You can also add fresh chopped onion, carrot, celery, garlic, bay leaves and more into the pot with the bones if you don’t have any saved. I often can chicken stock with plain flavors that I can dress up when I make soup.

6. Why strain stock?

Straining stock is an important step. I use a fine-mesh strainer, once the fat has cooled and risen to the top, to be sure all bone fragments and excess fat are removed.

If you’re canning stock, never skip this step or the jars may not seal properly. It’s also best to make sure the excess fat is removed when freezing stock.

If you’re making soup that day or plan to use the stock soon another way, it’s okay to leave the extra fat.

Regardless, this is the fine mesh strainer I use to strain stock in my kitchen.

You want one that will easily rest in the top of your stock pot to make straining easier.

It should be sturdy and not too large or too small for the opening of your pot.

7. Pressure canning vs water bath canning.

When canning chicken stock, it’s important to use the pressure canning method as water bath canning low acidity foods like stock is not safe. And no, you cannot safely use an Instant Pot for pressure canning.

If you have questions about any of the tools I use to pressure can chicken stock, be sure to read my post on canning supplies.

8. How long does chicken stock last in the fridge?

Chicken stock does go bad, so it’s important to use it within 2-3 days of making it. If you won’t use it right away, I recommend canning it or freezing it.

9. What to do with chicken stock?

Chicken stock has so many uses! Of course you can use it in traditional ways like in chicken noodle soup. But there are so many other things to do with chicken stock.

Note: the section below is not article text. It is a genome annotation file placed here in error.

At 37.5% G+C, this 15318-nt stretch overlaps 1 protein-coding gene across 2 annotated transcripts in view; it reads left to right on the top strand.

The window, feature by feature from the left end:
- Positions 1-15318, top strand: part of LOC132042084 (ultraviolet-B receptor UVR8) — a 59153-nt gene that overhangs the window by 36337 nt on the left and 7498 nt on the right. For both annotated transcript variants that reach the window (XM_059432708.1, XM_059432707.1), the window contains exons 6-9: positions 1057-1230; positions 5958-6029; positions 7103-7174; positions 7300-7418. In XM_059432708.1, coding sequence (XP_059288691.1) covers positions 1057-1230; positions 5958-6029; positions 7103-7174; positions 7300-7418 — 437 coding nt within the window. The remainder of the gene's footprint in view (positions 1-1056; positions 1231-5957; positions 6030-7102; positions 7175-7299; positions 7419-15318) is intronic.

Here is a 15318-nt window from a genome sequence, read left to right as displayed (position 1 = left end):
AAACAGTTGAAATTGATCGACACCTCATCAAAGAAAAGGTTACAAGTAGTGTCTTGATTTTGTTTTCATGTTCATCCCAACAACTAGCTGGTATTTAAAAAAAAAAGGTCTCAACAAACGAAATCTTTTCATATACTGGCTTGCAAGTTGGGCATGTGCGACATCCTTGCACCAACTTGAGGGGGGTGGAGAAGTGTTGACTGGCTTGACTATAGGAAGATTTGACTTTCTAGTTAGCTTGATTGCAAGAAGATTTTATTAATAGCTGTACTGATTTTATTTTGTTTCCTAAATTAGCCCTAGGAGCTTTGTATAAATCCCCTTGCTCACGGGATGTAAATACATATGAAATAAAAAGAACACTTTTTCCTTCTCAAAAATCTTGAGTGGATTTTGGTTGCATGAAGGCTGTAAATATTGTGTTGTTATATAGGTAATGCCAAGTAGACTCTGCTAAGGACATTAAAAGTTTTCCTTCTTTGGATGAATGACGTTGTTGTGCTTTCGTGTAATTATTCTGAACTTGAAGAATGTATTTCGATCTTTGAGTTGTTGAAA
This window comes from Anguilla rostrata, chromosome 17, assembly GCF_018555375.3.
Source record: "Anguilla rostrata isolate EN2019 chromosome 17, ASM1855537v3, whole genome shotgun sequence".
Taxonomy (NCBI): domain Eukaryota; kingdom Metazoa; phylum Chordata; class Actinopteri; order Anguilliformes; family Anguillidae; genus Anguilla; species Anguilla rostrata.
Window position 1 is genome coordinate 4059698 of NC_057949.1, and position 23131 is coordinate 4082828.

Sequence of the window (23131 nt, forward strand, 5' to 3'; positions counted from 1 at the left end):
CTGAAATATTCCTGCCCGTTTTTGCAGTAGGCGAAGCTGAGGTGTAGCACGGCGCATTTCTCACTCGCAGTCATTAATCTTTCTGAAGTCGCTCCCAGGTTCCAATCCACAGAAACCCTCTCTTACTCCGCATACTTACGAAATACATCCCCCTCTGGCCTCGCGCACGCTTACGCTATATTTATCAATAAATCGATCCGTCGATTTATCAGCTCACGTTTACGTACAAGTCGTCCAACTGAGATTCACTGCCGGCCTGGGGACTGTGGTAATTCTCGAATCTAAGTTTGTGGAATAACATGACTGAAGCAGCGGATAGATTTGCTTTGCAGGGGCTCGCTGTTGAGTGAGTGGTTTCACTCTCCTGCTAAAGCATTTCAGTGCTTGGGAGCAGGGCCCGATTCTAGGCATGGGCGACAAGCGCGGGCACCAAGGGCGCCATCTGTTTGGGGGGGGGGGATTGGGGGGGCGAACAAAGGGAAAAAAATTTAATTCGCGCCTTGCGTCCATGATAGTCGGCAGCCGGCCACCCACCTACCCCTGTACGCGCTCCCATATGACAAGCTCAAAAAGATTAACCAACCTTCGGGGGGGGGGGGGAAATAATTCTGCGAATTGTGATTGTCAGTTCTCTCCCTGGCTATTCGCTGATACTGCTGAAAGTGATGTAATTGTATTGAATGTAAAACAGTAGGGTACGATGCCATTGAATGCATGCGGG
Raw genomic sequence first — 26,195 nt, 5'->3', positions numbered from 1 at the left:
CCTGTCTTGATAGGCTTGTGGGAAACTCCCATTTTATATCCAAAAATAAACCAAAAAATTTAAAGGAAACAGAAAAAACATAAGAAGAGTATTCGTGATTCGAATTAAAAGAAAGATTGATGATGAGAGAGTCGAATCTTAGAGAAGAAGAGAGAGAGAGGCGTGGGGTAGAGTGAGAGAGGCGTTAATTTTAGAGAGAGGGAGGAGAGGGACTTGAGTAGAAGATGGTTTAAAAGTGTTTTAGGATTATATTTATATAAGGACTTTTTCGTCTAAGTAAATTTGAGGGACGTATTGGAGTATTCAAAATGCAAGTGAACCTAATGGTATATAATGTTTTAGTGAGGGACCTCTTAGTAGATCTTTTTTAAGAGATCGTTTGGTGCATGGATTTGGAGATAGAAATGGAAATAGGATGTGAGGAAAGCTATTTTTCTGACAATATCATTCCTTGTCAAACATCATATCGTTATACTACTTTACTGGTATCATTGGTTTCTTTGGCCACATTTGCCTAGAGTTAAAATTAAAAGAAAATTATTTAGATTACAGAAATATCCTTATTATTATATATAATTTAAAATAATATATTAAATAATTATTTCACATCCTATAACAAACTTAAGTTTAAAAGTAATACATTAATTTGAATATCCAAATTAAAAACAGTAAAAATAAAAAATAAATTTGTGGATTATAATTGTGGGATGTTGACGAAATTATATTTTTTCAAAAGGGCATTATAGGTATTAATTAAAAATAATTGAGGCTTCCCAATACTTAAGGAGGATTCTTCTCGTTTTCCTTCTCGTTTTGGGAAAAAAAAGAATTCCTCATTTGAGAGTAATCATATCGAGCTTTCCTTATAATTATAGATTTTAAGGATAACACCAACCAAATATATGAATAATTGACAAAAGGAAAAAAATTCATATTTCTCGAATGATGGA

I have a ton of recipes using chicken stock, like:

10. Can you drink chicken stock?

Absolutely. I love drinking chicken stock in the winter months when it’s cold outside. Just heat a little bit up on the stove, pour it into a mug and enjoy.

11. Can you freeze chicken stock?

There are 2 ways I freeze chicken stock. The first is to freeze it in wide mouth pint jars, which hold around 2 cups. You need to make sure the mason jars you choose are freezer safe and be sure to leave some headspace for the stock to expand.

The second way is to freeze chicken stock cubes in ice trays. This method is great because it’s fast and easy to melt down cubes when you need them. Just transfer the frozen cubes to freezer bags or freezer safe containers for storage.

Freezing chicken stock is great if you have the extra freezer space because you don’t have to take the time to can it.

12. How to store chicken stock?

I use mason jars to store my chicken stock, no matter which method I use for making it. I keep my canned chicken stock in our pantry and a few jars frozen in the freezer. That way I can just grab a jar when I need it.

If you don’t have proper shelving for food storage, these really cool mason jar storage containers can be used to stack stock and other canned goods (like canned tomatoes). If your storage space is smaller, these storage trays are a great option too.

13. How do I make it into a concentrate?

To make a chicken stock concentrate, I recommend using the stove top method used in the chicken stock recipe above. Instead of adding more water as it simmers down, just let it keep cooking until it’s super concentrated.

After refrigeration, it should be the consistency of jello. You’ll save space and get a stronger flavor than using normal stock, but you’ll need to freeze concentrates for long term storage vs canning.

14. Can I make it into chicken stock powder?

You can make powdered chicken stock by dehydrating your homemade stock. Pour it into a baking dish and place in your oven at 170˚ F (or the lowest temperature setting for your oven). Cook for about 8 hours or until the stock becomes crispy, checking it regularly.

Let it cool, be sure it’s very dry then grind it down into a powder and store in an airtight jar. It can be used in place of chicken bouillon powder.

15. Can I make beef stock this way?

Beef stock is made the same way that chicken stock is. Choose bones with some marrow for when making beef stock if you want the best flavor.

I also use this same process for making stock with our Thanksgiving turkey. One turkey makes so much stock!

16. Is there a store bought brand you recommend?

Yes, I like Kettle and Fire broths. They’re super high quality, they taste amazing and they have a subscription available too.

Homemade chicken stock in quart sized mason jar with stock pot in background.